400 Must Have Words for the TOEFL » LESSON 4 - Petroleum Alternatives

Word List
  • constraint [kənˈstreɪnt] n.
    Something that restricts thought or action
    The constraints of military life kept Eileen from seeing Private Morris more than once a month.
    Parts of speech     constrain v.
  • contamination [kənˌtæməˈneɪʃ(ə)n] n.
    Being made less clean by a germ or hazardous substance
    The contamination in the river came from the factory located just upstream.
    Parts of speech     contaminate v., contaminant n.
  • deplete [dəˈplit] v.
    To greatly decrease the supply of a resource or material
    The prolonged war depleted the country’s national treasury.
    Parts of speech     depletion n.
  • dispose of [diˈspouzəv] v.
    To throw away; to get rid of; to kill
    She disposed of her unwanted possessions before moving.
    Usage tips     Dispose of should be learned as a unit.In this meaning, dispose does not occur without of.
    Parts of speech     disposal n., disposable adj.
  • elementally [ˌeləˈmen(t)li] adv.
    In terms of elements; basically
    Elementally, coal and diamonds are the same.
    Parts of speech     element n., elemental adj.
  • emission [əˈmɪʃ(ə)n] n.
    Sending out from a small space into the general environment; a substance discharged into the air
    The Environmental Protection Agency regulates the emission of pollutants into the air.
    Usage tips     Emission is usually followed by an of phrase.
    Parts of speech     emit v.
  • extinction [ɪkˈstɪŋ(k)ʃ(ə)n] n.
    Complete disappearance; the end of existence
    Human beings have caused the extinction of many other species.
    Usage tips     Extinction implies an absolute end; an extinct thing cannot be brought back into existence.
    Parts of speech     extinct adj.
  • reservoir [ˈrezəvwɑːr] n.
    A place where a liquid is collected and stored
    Cult members threatened to poison the town’s water reservoir.
    Parts of speech     reserve v.
  • shrink [ʃrɪŋk] v.
    To become reduced in size, amount, or value
    If you dry your clothing on the “high heat” setting, they may shrink.
    Parts of speech     shrinkage n., shrinkable adj.
  • stable [ˈsteɪbəl] adj.
    Firm and dependable; showing little change
    He fell because the ladder wasn’t stable.
    Parts of speech     stability n., stably adv.

TOEFL Prep I Find the word that is closest in meaning to the opposite of each word in the left-hand column.Write the letter in the blank.

______ 1. stable(a) keep
______ 2. contamination(b) expand
______ 3. extinct(c) unsteady
______ 4. dispose of(d) existing
______ 5. shrink(e) purity

TOEFL Prep II Circle the word that best completes each sentence.

  1. The (constraints / contamination) of being in prison made her hate society even more.
  2. A recognition that the Earth is round was one of the (elemental / shrunken) advances in thought during the time period.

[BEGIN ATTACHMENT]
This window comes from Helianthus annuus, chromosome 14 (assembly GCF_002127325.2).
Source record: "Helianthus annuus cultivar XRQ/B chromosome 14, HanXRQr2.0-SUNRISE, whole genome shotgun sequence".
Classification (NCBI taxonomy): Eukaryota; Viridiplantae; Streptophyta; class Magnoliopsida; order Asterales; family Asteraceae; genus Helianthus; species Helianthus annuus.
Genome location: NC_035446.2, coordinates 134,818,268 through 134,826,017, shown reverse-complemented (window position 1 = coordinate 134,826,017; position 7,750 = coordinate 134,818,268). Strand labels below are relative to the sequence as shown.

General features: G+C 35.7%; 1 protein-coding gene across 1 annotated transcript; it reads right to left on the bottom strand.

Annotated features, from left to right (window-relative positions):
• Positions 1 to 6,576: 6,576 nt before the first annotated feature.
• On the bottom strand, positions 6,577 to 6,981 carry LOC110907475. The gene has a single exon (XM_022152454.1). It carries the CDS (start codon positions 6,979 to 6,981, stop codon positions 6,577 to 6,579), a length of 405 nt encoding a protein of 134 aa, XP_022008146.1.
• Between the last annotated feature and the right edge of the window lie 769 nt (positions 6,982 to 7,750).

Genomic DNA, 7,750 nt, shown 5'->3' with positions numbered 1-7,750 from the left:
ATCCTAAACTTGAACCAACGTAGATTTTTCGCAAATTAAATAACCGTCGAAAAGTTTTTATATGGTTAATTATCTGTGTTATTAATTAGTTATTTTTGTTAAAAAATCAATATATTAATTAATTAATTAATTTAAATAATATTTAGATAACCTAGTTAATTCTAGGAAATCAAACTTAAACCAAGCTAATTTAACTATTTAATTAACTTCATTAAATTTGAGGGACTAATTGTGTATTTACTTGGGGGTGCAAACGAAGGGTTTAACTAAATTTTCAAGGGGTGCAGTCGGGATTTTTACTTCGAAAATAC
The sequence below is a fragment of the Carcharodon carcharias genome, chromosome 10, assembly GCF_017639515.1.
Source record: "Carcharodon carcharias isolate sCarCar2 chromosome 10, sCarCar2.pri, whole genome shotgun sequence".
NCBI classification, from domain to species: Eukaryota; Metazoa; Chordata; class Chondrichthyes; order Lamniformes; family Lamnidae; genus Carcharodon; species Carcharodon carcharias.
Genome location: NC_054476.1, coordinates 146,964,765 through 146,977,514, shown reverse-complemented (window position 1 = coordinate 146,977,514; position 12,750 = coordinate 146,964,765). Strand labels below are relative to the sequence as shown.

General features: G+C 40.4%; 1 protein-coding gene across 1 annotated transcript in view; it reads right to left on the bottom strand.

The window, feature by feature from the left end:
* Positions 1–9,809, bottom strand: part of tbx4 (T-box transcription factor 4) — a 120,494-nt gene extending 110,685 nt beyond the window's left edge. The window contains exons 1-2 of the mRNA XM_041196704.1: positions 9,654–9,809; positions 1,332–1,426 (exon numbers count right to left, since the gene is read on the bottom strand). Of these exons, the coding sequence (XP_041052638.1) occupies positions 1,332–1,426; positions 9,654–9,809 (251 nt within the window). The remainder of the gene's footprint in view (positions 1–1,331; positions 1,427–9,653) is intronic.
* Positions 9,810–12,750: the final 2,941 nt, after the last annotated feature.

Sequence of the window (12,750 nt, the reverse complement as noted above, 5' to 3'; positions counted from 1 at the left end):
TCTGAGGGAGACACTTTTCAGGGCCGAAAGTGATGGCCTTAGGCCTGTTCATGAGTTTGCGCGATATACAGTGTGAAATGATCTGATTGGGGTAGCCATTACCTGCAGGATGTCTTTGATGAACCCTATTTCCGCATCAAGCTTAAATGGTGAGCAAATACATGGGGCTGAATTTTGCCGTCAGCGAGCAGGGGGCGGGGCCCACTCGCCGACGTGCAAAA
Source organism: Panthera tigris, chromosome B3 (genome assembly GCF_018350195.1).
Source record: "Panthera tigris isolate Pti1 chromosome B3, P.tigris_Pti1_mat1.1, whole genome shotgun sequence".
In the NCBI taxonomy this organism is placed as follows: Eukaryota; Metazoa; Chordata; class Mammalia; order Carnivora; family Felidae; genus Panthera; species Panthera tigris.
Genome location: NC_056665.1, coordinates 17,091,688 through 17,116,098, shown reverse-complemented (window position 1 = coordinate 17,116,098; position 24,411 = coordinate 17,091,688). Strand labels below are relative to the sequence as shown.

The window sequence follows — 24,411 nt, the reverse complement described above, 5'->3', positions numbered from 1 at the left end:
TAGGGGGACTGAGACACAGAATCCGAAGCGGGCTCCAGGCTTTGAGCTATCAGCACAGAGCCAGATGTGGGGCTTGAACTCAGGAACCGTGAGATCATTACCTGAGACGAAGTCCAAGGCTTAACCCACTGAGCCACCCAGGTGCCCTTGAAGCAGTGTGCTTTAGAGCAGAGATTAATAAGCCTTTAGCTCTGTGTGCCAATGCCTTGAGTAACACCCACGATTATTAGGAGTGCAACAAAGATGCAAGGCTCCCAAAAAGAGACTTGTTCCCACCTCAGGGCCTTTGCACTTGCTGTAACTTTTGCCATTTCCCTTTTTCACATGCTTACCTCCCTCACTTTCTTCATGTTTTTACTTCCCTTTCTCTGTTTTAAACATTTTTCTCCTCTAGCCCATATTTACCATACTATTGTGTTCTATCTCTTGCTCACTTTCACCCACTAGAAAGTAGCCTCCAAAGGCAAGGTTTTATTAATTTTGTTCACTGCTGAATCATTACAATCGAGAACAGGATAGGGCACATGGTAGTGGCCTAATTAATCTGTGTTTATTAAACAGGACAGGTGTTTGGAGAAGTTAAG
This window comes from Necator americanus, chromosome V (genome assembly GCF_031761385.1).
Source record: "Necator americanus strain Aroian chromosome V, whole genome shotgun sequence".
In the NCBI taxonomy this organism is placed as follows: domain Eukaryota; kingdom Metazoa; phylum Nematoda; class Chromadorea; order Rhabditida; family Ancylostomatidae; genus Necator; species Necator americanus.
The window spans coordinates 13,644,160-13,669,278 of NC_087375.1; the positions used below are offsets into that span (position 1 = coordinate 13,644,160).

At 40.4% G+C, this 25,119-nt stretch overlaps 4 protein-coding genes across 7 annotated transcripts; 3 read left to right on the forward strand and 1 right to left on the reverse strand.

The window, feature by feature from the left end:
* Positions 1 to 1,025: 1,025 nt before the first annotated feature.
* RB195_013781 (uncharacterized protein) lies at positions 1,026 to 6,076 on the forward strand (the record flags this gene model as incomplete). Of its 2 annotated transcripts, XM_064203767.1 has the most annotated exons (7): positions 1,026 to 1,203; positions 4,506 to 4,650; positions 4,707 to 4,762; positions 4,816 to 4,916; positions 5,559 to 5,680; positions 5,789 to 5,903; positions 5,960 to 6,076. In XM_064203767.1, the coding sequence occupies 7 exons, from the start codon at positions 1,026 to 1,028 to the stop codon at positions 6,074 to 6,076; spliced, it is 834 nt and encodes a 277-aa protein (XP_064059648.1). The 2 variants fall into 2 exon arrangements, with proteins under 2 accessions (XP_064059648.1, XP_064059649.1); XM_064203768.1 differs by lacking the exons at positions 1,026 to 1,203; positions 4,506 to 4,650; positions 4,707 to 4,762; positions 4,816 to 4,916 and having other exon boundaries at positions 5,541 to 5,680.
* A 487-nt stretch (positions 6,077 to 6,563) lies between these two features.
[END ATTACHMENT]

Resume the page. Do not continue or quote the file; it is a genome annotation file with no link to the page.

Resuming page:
3. Mother Teresa, who helped the poorest of the poor, had a great (disposal / reservoir) of love within her spirit.
  4. Automobiles are responsible for some (emissions / extinction) of greenhouse gases.
  5. By the end of the storm, the hikers had (depleted / reserved) even their emergency stores.
Answer Key
TOEFL Prep I
  1. c
  2. e
  3. d
  4. a
  5. b
TOEFL Prep II
  1. constraint
  2. elemental
  3. reservoir
  4. emission
  5. deplete
Answer Key

TOEFL Success Read the passage to review the vocabulary you have learned. Answer the question that follows.

Human consumption of fossil fuels is expected to fully deplete the Earth’s crude oil reserves by the year 2060. As underground reservoirs of oil continue to shrink, we have no choice but to find alternatives. One promising source, with much cleaner emissions, is called bio-diesel. Bio-diesel is often made from soybean oil, although it can be made from any vegetable oil that is not elementally different from soy. Bio-diesel can even be made from used cooking oils that homes or restaurants would otherwise dispose of. Bio-diesel can be used without constraint in any vehicle that runs on diesel—no modifications are needed. Presently, diesel engines can take up to 20 percent soy in their soy-diesel blend. As the need for bio-diesel increases and the technology improves, we may soon witness the extinction of the fossil-fueled vehicle. This is good news for the planet, as bio-diesel is a more stable source of energy than petroleum, and it reduces contamination of our air and water.

Bonus StructureOne promising source signals the point of this paragraph.

An introductory sentence for a brief summary of the passage is provided below. Complete the summary by selecting the three answer choices that express the most important ideas in the passage. In each blank, write the letter of one of your choices.
Bio-diesel is a promising alternative to fossil fuels.

a. Humans have shown little self-restraint in their consumption of fossil fuels.
b. Underground reservoirs of oil will soon be depleted.
c. Bio-diesel burns cleaner than fossil fuels.
d. Bio-diesel comes from a more stable source than petroleum.
e. Restaurants can save disposal fees on used cooking oil.

Answer Key
Answer Key
  1. a
  2. c
  3. d
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